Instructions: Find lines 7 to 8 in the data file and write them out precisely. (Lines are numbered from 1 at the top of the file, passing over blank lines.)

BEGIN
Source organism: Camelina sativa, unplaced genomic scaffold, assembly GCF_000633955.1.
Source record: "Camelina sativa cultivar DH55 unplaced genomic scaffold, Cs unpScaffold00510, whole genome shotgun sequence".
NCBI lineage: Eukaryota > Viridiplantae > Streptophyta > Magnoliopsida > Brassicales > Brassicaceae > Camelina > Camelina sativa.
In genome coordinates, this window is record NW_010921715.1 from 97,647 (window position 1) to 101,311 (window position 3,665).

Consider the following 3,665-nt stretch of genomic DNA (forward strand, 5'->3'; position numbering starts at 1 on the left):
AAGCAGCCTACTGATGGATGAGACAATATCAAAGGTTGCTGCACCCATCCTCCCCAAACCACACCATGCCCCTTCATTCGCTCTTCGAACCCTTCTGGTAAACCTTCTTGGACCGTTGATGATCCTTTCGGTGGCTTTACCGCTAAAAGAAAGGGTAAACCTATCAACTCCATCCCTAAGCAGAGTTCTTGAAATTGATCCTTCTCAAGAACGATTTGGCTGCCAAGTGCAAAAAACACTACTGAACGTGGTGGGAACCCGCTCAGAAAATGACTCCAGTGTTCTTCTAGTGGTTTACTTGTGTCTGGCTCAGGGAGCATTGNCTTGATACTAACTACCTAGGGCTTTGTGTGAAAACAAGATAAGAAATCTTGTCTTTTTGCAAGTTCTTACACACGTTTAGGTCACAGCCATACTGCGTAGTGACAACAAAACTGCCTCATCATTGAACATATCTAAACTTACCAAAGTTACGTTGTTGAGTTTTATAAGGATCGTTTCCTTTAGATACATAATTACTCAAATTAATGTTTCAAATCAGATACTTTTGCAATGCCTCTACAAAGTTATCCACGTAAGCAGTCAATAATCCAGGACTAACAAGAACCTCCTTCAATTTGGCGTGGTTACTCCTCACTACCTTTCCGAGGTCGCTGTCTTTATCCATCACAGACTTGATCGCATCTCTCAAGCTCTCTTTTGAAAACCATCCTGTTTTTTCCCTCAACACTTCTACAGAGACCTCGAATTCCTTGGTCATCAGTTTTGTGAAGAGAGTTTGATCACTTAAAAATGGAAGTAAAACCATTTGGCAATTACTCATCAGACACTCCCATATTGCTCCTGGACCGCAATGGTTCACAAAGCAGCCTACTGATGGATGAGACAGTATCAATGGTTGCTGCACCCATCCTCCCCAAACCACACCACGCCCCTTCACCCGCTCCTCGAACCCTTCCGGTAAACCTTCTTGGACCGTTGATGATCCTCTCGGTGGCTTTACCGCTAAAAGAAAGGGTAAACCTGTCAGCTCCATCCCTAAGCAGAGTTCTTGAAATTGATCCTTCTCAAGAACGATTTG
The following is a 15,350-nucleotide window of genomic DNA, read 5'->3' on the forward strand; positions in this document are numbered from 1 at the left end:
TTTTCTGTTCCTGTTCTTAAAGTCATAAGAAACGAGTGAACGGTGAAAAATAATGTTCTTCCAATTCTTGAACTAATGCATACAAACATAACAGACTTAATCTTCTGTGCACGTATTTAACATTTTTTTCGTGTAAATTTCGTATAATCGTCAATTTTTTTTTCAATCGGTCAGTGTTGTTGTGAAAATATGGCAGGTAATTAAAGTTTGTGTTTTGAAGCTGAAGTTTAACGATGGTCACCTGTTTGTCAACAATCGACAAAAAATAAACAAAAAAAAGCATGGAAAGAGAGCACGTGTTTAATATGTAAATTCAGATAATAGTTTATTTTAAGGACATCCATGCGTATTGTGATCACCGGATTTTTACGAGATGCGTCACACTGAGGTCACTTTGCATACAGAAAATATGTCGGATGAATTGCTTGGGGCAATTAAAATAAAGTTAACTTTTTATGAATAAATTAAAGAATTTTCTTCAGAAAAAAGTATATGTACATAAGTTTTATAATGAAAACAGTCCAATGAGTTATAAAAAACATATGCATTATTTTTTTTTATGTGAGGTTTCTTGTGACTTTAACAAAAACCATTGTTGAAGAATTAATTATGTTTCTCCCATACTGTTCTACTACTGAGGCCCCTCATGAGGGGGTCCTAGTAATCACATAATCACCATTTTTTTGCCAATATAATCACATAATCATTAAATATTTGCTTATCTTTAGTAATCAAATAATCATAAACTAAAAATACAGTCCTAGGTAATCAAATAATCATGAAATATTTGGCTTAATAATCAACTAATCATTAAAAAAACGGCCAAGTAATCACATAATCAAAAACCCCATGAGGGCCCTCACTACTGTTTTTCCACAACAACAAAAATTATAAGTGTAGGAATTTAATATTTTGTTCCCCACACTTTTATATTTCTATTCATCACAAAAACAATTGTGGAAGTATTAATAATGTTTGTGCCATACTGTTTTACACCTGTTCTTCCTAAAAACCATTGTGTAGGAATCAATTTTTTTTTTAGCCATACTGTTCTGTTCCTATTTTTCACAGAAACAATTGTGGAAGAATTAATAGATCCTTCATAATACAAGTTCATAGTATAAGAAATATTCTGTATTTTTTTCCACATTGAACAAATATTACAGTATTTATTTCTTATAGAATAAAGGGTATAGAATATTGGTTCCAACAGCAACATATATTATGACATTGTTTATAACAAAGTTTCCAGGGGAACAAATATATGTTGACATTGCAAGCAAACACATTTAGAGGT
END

The following is a 15,350-nucleotide window of genomic DNA, read 5'->3' on the forward strand; positions in this document are numbered from 1 at the left end:
TTTTCTGTTCCTGTTCTTAAAGTCATAAGAAACGAGTGAACGGTGAAAAATAATGTTCTTCCAATTCTTGAACTAATGCATACAAACATAACAGACTTAATCTTCTGTGCACGTATTTAACATTTTTTTCGTGTAAATTTCGTATAATCGTCAATTTTTTTTTCAATCGGTCAGTGTTGTTGTGAAAATATGGCAGGTAATTAAAGTTTGTGTTTTGAAGCTGAAGTTTAACGATGGTCACCTGTTTGTCAACAATCGACAAAAAATAAACAAAAAAAAGCATGGAAAGAGAGCACGTGTTTAATATGTAAATTCAGATAATAGTTTATTTTAAGGACATCCATGCGTATTGTGATCACCGGATTTTTACGAGATGCGTCACACTGAGGTCACTTTGCATACAGAAAATATGTCGGATGAATTGCTTGGGGCAATTAAAATAAAGTTAACTTTTTATGAATAAATTAAAGAATTTTCTTCAGAAAAAAGTATATGTACATAAGTTTTATAATGAAAACAGTCCAATGAGTTATAAAAAACATATGCATTATTTTTTTTTATGTGAGGTTTCTTGTGACTTTAACAAAAACCATTGTTGAAGAATTAATTATGTTTCTCCCATACTGTTCTACTACTGAGGCCCCTCATGAGGGGGTCCTAGTAATCACATAATCACCATTTTTTTGCCAATATAATCACATAATCATTAAATATTTGCTTATCTTTAGTAATCAAATAATCATAAACTAAAAATACAGTCCTAGGTAATCAAATAATCATGAAATATTTGGCTTAATAATCAACTAATCATTAAAAAAACGGCCAAGTAATCACATAATCAAAAACCCCATGAGGGCCCTCACTACTGTTTTTCCACAACAACAAAAATTATAAGTGTAGGAATTTAATATTTTGTTCCCCACACTTTTATATTTCTATTCATCACAAAAACAATTGTGGAAGTATTAATAATGTTTGTGCCATACTGTTTTACACCTGTTCTTCCTAAAAACCATTGTGTAGGAATCAATTTTTTTTTTAGCCATACTGTTCTGTTCCTATTTTTCACAGAAACAATTGTGGAAGAATTAATAGATCCTTCATAATACAAGTTCATAGTATAAGAAATATTCTGTATTTTTTTCCACATTGAACAAATATTACAGTATTTATTTCTTATAGAATAAAGGGTATAGAATATTGGTTCCAACAGCAACATATATTATGACATTGTTTATAACAAAGTTTCCAGGGGAACAAATATATGTTGACATTGCAAGCAAACACATTTAGAGGT